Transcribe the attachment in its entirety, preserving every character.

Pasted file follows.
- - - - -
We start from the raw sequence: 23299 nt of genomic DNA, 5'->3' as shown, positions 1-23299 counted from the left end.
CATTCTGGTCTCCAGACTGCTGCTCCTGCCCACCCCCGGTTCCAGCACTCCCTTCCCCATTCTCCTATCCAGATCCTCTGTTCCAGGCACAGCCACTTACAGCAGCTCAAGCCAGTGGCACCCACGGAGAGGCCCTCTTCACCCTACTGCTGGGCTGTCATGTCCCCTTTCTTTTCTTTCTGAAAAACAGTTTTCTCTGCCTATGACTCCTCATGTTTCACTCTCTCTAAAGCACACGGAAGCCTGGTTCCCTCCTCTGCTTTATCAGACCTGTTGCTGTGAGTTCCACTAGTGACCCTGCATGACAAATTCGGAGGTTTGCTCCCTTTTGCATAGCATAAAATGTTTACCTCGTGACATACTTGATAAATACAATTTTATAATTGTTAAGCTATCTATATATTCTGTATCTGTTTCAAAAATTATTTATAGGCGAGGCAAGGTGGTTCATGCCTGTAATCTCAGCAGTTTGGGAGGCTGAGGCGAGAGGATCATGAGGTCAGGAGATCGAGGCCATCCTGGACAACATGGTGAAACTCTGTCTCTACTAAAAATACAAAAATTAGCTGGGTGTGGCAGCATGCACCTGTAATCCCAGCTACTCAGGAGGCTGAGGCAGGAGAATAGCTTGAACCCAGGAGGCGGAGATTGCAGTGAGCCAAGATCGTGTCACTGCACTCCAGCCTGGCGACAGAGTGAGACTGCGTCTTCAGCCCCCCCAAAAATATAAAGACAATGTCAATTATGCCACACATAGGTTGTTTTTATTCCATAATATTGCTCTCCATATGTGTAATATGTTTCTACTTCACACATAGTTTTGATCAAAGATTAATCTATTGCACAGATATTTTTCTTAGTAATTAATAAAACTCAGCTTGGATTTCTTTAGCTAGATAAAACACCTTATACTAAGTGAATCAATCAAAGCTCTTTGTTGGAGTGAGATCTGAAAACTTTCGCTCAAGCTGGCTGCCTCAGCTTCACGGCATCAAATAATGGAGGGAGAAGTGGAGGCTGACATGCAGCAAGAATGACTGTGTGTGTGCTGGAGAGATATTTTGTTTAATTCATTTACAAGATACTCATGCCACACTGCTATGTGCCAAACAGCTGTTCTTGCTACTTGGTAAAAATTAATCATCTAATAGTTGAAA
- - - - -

We start from the raw sequence: 23299 nt of genomic DNA, 5'->3' as shown, positions 1-23299 counted from the left end.
CATTCTGGTCTCCAGACTGCTGCTCCTGCCCACCCCCGGTTCCAGCACTCCCTTCCCCATTCTCCTATCCAGATCCTCTGTTCCAGGCACAGCCACTTACAGCAGCTCAAGCCAGTGGCACCCACGGAGAGGCCCTCTTCACCCTACTGCTGGGCTGTCATGTCCCCTTTCTTTTCTTTCTGAAAAACAGTTTTCTCTGCCTATGACTCCTCATGTTTCACTCTCTCTAAAGCACACGGAAGCCTGGTTCCCTCCTCTGCTTTATCAGACCTGTTGCTGTGAGTTCCACTAGTGACCCTGCATGACAAATTCGGAGGTTTGCTCCCTTTTGCATAGCATAAAATGTTTACCTCGTGACATACTTGATAAATACAATTTTATAATTGTTAAGCTATCTATATATTCTGTATCTGTTTCAAAAATTATTTATAGGCGAGGCAAGGTGGTTCATGCCTGTAATCTCAGCAGTTTGGGAGGCTGAGGCGAGAGGATCATGAGGTCAGGAGATCGAGGCCATCCTGGACAACATGGTGAAACTCTGTCTCTACTAAAAATACAAAAATTAGCTGGGTGTGGCAGCATGCACCTGTAATCCCAGCTACTCAGGAGGCTGAGGCAGGAGAATAGCTTGAACCCAGGAGGCGGAGATTGCAGTGAGCCAAGATCGTGTCACTGCACTCCAGCCTGGCGACAGAGTGAGACTGCGTCTTCAGCCCCCCCAAAAATATAAAGACAATGTCAATTATGCCACACATAGGTTGTTTTTATTCCATAATATTGCTCTCCATATGTGTAATATGTTTCTACTTCACACATAGTTTTGATCAAAGATTAATCTATTGCACAGATATTTTTCTTAGTAATTAATAAAACTCAGCTTGGATTTCTTTAGCTAGATAAAACACCTTATACTAAGTGAATCAATCAAAGCTCTTTGTTGGAGTGAGATCTGAAAACTTTCGCTCAAGCTGGCTGCCTCAGCTTCACGGCATCAAATAATGGAGGGAGAAGTGGAGGCTGACATGCAGCAAGAATGACTGTGTGTGTGCTGGAGAGATATTTTGTTTAATTCATTTACAAGATACTCATGCCACACTGCTATGTGCCAAACAGCTGTTCTTGCTACTTGGTAAAAATTAATCATCTAATAGTTGAAA